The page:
I grew up in a small town in Central Alberta. Growing up I felt very alone, I only knew two other gay teens, a guy and a girl. The guy, I dated, and the girl was his best friend so we didn’t exactly get along after the breakup. When I came out at 16 I was the first person ever to do so in my school. I remained the only one through to graduation. As I became able to drive and get myself to larger urban centres I started meeting more gay guys, this was the dawn of online dating and it sure made it easier in a small town and city. All these guys ended up being romantic acquaintances that got cut off after the fun ran out. I had to leave the country to make my first real gay friend. While living in Mexico City I taught ESL and through the wonders of the universe one of my co-workers was gay and proud. He didn’t date white guys, and I’d never been so happy to be thrust into the friend zone. He took me out, got me meeting people and within a month, I had a group of queer friends from all over the spectrum. For the first time since I had come out 4 years before, I was interacting with my community in a platonic sense.

When I moved back to Canada a year later, I lost that sense of community, but it had changed me. I found that while I was back in my small city where online was the only way to meet people, I had started to attract more accepting folk into my life. They were all straight and mostly women, but they gave me that sense of an accepting community back. Over the years, I made a couple gay friends through theatre work and working for Starbucks, but most of them I ended up sleeping with and it always changed the dynamic detrimentally. I missed having a friend who was just a friend but was the same as me.

About 6 years ago, I moved to Edmonton and it might as well have been San Francisco for all the wonder I felt. All of a sudden there was a plethora of gay men who were out and proud. Quickly, I was going on dates with people who I couldn’t play six degrees of separation with. We could go out and remain friends if we didn’t connect and even one or two guys were strictly platonic friends. I started to feel better about this part of myself and safer in a community, even though it was small and I still felt very disconnected from it.

Moving to the city on my own of course meant working a lot to get by. Though I had volunteered for many years, I found I didn’t have the time to get involved with anything here in the city outside of my work and a small social life. When I discovered the gay scene here and discovered a thriving community with all the colours of the rainbow I finally felt a small amount of the joy my year in Mexico had given me and I ached to integrate myself into the culture of Edmonton queer life. A few years ago I attended my first Pride parade. I almost always had to work on the days it happened every year, the joys of working retail, but finally I was able to go and I simply loved what I saw.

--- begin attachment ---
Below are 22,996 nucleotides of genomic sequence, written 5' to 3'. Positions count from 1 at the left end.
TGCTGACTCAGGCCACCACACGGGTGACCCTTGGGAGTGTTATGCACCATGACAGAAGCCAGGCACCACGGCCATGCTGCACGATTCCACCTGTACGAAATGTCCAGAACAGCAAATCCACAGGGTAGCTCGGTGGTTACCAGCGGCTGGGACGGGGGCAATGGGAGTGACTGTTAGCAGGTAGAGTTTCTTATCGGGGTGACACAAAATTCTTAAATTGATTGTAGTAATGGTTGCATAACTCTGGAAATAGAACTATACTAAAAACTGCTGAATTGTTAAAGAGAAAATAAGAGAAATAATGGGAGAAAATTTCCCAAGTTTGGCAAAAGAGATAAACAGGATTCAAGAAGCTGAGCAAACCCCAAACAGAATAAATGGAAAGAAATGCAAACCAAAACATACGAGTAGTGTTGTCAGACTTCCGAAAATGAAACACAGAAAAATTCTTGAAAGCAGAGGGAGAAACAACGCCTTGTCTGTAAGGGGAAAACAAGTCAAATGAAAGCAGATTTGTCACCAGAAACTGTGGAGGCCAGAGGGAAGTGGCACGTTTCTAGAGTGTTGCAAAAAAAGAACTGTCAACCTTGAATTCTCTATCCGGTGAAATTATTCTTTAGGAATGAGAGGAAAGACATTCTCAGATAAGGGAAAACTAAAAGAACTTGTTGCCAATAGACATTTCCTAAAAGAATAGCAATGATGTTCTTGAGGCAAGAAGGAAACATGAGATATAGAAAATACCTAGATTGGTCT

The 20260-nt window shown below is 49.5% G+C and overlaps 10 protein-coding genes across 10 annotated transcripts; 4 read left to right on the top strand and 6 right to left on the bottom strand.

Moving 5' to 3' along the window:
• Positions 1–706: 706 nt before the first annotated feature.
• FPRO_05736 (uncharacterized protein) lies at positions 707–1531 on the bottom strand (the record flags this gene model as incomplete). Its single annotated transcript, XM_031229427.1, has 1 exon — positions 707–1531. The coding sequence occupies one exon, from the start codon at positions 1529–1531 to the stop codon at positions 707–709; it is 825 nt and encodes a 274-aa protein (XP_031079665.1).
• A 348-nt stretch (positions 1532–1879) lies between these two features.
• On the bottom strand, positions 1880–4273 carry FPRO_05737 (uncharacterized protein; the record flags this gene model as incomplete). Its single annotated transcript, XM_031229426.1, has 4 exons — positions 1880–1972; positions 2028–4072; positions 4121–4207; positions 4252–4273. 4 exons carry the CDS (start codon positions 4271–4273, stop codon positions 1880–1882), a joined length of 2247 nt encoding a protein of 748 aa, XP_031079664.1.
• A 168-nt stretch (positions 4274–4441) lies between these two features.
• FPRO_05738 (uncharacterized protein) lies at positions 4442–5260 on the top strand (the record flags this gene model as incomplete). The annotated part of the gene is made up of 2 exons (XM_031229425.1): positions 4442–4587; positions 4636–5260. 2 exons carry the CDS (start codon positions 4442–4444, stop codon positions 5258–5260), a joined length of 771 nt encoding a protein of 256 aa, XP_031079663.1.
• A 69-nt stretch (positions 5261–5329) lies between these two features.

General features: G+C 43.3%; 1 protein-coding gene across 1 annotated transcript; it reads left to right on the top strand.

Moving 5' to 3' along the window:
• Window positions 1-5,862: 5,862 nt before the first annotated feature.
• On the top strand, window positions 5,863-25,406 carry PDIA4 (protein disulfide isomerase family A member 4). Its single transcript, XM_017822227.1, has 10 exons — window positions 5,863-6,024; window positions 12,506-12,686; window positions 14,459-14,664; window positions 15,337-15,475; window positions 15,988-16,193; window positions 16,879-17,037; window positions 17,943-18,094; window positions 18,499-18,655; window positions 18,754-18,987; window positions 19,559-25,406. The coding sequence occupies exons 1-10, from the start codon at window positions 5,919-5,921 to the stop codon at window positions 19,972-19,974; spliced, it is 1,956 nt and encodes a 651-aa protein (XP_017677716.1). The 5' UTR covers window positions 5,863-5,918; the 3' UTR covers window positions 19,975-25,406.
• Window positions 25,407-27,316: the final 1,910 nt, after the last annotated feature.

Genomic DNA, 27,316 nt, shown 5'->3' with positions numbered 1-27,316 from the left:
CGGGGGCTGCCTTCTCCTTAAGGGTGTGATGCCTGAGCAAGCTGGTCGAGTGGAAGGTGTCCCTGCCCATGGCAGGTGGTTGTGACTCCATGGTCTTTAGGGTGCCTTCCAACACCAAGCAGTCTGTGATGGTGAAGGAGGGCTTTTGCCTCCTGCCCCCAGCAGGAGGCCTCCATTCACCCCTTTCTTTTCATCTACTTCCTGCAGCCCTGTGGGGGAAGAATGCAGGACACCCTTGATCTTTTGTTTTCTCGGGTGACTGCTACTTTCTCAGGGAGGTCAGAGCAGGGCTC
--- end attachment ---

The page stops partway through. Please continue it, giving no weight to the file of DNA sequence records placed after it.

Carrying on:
This past year, with a life more stable I committed myself to getting involved and where better to go than the very celebration of our community. I joined the Edmonton Pride Festival Society and when the opportunity to volunteer came I grabbed on and got going. The experience has been one that is truly uplifting, enlivening and empowering for me. To be involved with a group that is responsible for bringing the community together and helping us celebrate our truth has been an honour. Putting together the festival has taught me so much I didn’t know about the community and myself. Interacting with community leaders who care and have a passion for trying to make the entire queer family be able to feel their Pride has changed me and made me a better member of the queer Edmonton community.

I know I’m not alone and that many people in the Capital region may feel the same way I did a year ago. I know there are people who love our community and this family we have created but may feel they are on the sidelines, much like I did. For those people I would like to encourage you to carve out an opportunity to get involved with the Festival. June can be a busy month and time is precious to many of us, but if you can spare a few hours, a day or even a few days to take part in putting on Pride, I know you will get out of it much more than it requires of you. There are so many chances to do something fun and become a part of the team. Our beverage gardens, the parade, the different areas of Pride In The Park all need people to help put on a party and bring our community together to celebrate and learn.

If you find yourself wanting to take part I encourage you to do it! Sign up as a volunteer, show your Pride by taking part in our community’s celebration and have one hell of a time! If you can’t find an opportunity to volunteer then come out and spend some time enjoying the Festival. There are so many chances to celebrate and party as well as learn things about other parts of our big family that maybe you didn’t know. Either way, I hope to see you there and I hope you find as much joy in our celebration as I and the other volunteers making it happen do in giving this to you, our community, our family.

If this inspires you to volunteer for Pride this year apply here!